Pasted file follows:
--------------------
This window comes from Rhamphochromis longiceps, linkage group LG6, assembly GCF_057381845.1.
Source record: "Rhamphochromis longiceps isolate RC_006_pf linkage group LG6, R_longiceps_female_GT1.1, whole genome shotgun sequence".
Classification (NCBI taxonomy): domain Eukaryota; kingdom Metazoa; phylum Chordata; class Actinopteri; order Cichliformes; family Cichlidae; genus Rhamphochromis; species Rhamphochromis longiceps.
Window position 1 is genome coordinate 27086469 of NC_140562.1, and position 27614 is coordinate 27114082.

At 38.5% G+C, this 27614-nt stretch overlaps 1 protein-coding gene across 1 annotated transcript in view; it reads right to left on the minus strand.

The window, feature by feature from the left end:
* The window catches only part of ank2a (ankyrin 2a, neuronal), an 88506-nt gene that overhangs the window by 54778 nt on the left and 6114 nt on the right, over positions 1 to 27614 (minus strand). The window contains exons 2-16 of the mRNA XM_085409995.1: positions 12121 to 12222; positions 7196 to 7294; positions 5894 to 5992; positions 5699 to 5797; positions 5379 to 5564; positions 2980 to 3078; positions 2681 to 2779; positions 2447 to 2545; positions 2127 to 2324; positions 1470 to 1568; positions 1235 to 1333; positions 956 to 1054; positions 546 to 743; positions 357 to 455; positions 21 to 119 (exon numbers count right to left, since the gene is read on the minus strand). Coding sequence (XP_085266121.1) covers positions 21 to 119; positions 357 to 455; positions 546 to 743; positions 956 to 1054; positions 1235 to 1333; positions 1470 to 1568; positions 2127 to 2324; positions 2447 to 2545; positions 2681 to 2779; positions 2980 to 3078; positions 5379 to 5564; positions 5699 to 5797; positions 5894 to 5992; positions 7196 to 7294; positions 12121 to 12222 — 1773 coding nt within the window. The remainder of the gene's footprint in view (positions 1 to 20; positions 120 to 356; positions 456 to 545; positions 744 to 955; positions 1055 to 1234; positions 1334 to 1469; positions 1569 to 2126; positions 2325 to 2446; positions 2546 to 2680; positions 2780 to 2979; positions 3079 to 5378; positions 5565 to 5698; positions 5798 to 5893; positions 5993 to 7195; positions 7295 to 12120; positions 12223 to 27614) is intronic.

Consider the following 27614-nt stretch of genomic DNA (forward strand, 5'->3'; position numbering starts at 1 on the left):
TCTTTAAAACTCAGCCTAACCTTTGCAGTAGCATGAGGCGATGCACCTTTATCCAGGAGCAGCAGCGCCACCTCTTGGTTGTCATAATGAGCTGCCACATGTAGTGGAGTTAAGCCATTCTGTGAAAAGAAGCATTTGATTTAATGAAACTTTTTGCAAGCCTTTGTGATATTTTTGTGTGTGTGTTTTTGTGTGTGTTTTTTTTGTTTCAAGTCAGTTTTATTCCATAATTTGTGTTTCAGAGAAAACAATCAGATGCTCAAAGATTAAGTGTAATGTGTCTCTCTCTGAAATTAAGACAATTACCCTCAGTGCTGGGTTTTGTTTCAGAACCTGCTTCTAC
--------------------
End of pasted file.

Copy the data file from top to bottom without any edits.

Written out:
This window comes from Rhamphochromis longiceps, linkage group LG6, assembly GCF_057381845.1.
Source record: "Rhamphochromis longiceps isolate RC_006_pf linkage group LG6, R_longiceps_female_GT1.1, whole genome shotgun sequence".
Classification (NCBI taxonomy): domain Eukaryota; kingdom Metazoa; phylum Chordata; class Actinopteri; order Cichliformes; family Cichlidae; genus Rhamphochromis; species Rhamphochromis longiceps.
Window position 1 is genome coordinate 27086469 of NC_140562.1, and position 27614 is coordinate 27114082.

At 38.5% G+C, this 27614-nt stretch overlaps 1 protein-coding gene across 1 annotated transcript in view; it reads right to left on the minus strand.

The window, feature by feature from the left end:
* The window catches only part of ank2a (ankyrin 2a, neuronal), an 88506-nt gene that overhangs the window by 54778 nt on the left and 6114 nt on the right, over positions 1 to 27614 (minus strand). The window contains exons 2-16 of the mRNA XM_085409995.1: positions 12121 to 12222; positions 7196 to 7294; positions 5894 to 5992; positions 5699 to 5797; positions 5379 to 5564; positions 2980 to 3078; positions 2681 to 2779; positions 2447 to 2545; positions 2127 to 2324; positions 1470 to 1568; positions 1235 to 1333; positions 956 to 1054; positions 546 to 743; positions 357 to 455; positions 21 to 119 (exon numbers count right to left, since the gene is read on the minus strand). Coding sequence (XP_085266121.1) covers positions 21 to 119; positions 357 to 455; positions 546 to 743; positions 956 to 1054; positions 1235 to 1333; positions 1470 to 1568; positions 2127 to 2324; positions 2447 to 2545; positions 2681 to 2779; positions 2980 to 3078; positions 5379 to 5564; positions 5699 to 5797; positions 5894 to 5992; positions 7196 to 7294; positions 12121 to 12222 — 1773 coding nt within the window. The remainder of the gene's footprint in view (positions 1 to 20; positions 120 to 356; positions 456 to 545; positions 744 to 955; positions 1055 to 1234; positions 1334 to 1469; positions 1569 to 2126; positions 2325 to 2446; positions 2546 to 2680; positions 2780 to 2979; positions 3079 to 5378; positions 5565 to 5698; positions 5798 to 5893; positions 5993 to 7195; positions 7295 to 12120; positions 12223 to 27614) is intronic.

Consider the following 27614-nt stretch of genomic DNA (forward strand, 5'->3'; position numbering starts at 1 on the left):
TCTTTAAAACTCAGCCTAACCTTTGCAGTAGCATGAGGCGATGCACCTTTATCCAGGAGCAGCAGCGCCACCTCTTGGTTGTCATAATGAGCTGCCACATGTAGTGGAGTTAAGCCATTCTGTGAAAAGAAGCATTTGATTTAATGAAACTTTTTGCAAGCCTTTGTGATATTTTTGTGTGTGTGTTTTTGTGTGTGTTTTTTTTGTTTCAAGTCAGTTTTATTCCATAATTTGTGTTTCAGAGAAAACAATCAGATGCTCAAAGATTAAGTGTAATGTGTCTCTCTCTGAAATTAAGACAATTACCCTCAGTGCTGGGTTTTGTTTCAGAACCTGCTTCTAC